Two weeks with the Sony Xperia XZ3: Gorgeous design with a misplaced fingerprint scanner

Sony seems to have nearly reached perfection with the Xperia XZ3 design, except for the placement of the rear fingerprint scanner. The device is gorgeous and works well, but the price is also a bit high when compared to other flagships.

Four years ago the Sony Xperia Z3 was my daily driver and a few of the reasons I loved that device continue in the Sony Xperia XZ3 I have been testing for the past couple of weeks.

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ZDNet's Sandra Vogel posted a full review of the XZ3 a few weeks ago and awarded it an 8/10 score. That seems about right given its accomplishments and challenges.

Sony has stuck with its familiar design language for years, but started changing things up a bit with the XZ2 and its Ambient Flow design. With the XZ3, Sony offers up a very elegant flagship with one annoying design flaw -- the rear fingerprint scanner.

Major design flaw

In the past, Sony phones outside the US had the fingerprint scanner in the power button, which was a brilliant design decision. The fingerprint scanner on the Xperia XZ3 is found centered on the back, a location that is often preferred and used by many others (Huawei and Google, for example) successfully.

However, for some reason, Sony placed the scanner way down near the center vertically and it is nearly impossible to accurately hit every time unless you pick up the phone from the bottom half of the sides. Like the strange haptic button design of the HTC U12 Plus, the fingerprint scanner placement is so annoying that it takes away from an otherwise lovely device.

Daily usage experiences

As Sandra also pointed out, the design of the Xperia XZ3 is gorgeous with the lovely Forest Green one in my hands for testing. It's extremely slippery with the curved glass back design so be very careful that it doesn't slip off everything you set it on. I also noticed a few micro scratches on the back glass, even though I only carried it in a pocket by itself. I also love the way the screen extends all the way out and down the curved sides of the device, it seems the display just melts into your hand.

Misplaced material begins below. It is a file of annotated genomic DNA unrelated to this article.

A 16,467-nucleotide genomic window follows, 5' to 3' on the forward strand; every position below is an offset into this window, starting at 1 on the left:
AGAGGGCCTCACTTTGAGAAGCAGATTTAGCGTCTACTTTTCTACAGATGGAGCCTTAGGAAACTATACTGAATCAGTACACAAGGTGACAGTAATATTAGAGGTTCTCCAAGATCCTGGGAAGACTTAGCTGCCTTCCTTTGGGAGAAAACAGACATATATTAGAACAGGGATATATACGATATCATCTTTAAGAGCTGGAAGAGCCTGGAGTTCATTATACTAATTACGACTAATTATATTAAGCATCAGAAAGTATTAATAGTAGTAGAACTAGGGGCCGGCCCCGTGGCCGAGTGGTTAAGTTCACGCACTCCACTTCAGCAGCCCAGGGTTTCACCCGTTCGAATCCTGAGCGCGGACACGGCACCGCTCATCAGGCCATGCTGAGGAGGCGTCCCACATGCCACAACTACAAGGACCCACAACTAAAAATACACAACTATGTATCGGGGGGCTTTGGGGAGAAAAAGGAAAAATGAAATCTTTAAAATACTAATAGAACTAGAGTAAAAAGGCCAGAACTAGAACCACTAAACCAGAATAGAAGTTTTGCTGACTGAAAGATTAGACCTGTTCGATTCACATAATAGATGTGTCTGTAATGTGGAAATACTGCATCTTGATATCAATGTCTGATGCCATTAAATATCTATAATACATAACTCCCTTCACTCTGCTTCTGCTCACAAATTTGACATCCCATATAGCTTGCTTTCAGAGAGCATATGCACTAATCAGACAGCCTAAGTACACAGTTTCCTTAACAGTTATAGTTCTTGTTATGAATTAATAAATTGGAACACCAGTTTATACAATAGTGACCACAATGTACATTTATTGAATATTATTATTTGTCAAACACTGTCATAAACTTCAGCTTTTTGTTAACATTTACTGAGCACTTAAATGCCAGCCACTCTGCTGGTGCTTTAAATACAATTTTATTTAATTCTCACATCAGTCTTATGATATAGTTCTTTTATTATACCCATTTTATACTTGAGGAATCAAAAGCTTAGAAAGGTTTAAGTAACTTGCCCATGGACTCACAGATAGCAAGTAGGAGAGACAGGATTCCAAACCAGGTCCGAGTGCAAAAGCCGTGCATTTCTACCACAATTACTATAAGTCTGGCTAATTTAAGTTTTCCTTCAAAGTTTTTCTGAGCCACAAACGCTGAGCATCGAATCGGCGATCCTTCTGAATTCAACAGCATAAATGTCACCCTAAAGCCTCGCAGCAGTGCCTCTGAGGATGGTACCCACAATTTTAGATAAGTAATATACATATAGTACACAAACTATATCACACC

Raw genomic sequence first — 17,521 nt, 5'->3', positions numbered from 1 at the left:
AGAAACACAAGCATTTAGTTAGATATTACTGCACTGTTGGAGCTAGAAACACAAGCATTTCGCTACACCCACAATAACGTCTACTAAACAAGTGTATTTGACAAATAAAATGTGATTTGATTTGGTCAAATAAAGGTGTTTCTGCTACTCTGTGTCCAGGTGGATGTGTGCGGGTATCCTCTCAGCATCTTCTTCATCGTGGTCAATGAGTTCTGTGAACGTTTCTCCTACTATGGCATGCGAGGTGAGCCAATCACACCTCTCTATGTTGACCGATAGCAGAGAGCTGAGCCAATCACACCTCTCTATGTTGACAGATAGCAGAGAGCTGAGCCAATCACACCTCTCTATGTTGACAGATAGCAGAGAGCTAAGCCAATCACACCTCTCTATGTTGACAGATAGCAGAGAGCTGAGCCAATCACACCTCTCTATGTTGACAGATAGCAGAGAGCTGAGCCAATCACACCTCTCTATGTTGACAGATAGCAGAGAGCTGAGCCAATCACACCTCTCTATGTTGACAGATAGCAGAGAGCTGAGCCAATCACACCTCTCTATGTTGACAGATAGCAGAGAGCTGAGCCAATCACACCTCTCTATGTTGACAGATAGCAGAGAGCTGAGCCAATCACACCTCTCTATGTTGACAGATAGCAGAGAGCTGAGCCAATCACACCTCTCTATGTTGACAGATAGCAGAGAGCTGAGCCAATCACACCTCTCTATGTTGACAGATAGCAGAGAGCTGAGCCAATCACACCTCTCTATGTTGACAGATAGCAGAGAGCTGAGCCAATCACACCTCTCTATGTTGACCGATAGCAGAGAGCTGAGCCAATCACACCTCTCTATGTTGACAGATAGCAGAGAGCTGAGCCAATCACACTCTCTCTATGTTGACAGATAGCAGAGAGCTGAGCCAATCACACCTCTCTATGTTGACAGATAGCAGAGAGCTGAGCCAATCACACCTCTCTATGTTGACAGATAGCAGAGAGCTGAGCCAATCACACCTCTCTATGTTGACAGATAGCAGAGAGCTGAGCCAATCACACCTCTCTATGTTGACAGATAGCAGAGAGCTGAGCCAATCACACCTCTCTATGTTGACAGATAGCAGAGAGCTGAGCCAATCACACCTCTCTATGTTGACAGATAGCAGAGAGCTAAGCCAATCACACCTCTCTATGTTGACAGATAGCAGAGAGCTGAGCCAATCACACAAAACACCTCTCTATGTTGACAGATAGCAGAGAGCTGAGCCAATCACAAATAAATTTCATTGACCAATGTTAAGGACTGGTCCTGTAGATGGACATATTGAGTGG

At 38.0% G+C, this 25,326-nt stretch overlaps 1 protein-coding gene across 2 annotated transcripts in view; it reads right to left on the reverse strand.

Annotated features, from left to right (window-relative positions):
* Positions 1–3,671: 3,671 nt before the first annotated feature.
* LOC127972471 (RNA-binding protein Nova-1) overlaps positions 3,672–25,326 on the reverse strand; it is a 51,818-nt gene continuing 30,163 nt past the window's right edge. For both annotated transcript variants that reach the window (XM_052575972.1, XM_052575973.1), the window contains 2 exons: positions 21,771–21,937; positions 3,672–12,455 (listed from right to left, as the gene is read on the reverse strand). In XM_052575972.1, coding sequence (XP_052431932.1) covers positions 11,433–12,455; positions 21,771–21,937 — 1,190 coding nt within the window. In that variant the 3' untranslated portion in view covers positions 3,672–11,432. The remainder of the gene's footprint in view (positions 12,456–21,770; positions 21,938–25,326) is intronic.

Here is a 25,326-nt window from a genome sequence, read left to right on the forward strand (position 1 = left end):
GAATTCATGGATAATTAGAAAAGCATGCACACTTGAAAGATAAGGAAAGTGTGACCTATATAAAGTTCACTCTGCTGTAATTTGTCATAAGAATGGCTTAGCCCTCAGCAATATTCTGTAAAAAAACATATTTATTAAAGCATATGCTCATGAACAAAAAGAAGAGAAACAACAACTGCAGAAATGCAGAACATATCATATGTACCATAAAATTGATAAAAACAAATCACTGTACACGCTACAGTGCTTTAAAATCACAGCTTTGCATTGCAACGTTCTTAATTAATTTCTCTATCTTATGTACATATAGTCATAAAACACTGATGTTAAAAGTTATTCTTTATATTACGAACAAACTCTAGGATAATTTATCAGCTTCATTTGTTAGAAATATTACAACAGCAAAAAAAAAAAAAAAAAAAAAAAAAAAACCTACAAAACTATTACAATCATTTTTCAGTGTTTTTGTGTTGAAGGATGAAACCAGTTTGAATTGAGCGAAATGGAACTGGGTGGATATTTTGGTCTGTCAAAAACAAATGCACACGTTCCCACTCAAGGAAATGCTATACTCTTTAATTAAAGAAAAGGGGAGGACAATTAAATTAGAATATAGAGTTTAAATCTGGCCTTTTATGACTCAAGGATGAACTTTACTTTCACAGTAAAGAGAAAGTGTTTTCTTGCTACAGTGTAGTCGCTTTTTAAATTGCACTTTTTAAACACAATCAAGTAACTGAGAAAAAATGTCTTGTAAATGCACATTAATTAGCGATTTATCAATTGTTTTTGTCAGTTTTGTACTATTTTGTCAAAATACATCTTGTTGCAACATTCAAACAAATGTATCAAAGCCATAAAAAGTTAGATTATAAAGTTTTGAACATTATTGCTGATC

Speaking of the display, Sony uses an OLED screen with Sony Bravia TV technology to offer up one of the best smartphone displays I have ever seen. The X-Reality for mobile technology up-converts TV shows and movies close to HDR and I have thoroughly enjoyed content on this device. I just wish I had a kickstand case to keep it propped up.

The device also incorporates Sony's Dynamic Vibration System so that movie or music video content can be chosen to also enable vibration of the phone for a more immersive experience. It is interesting for some content and does improve the overall experience for movie genres such as action movies.

One of the reasons I loved the Xperia Z3 was the audio performance, particularly the noise-cancelling support through the 3.5mm headset jack. Unfortunately, this phone no longer has a headphone jack. However, it does have front-facing stereo speakers that sound awesome. Sony calls the experience S-Force Front Surround and it is great for sharing YouTube and other video content with friends.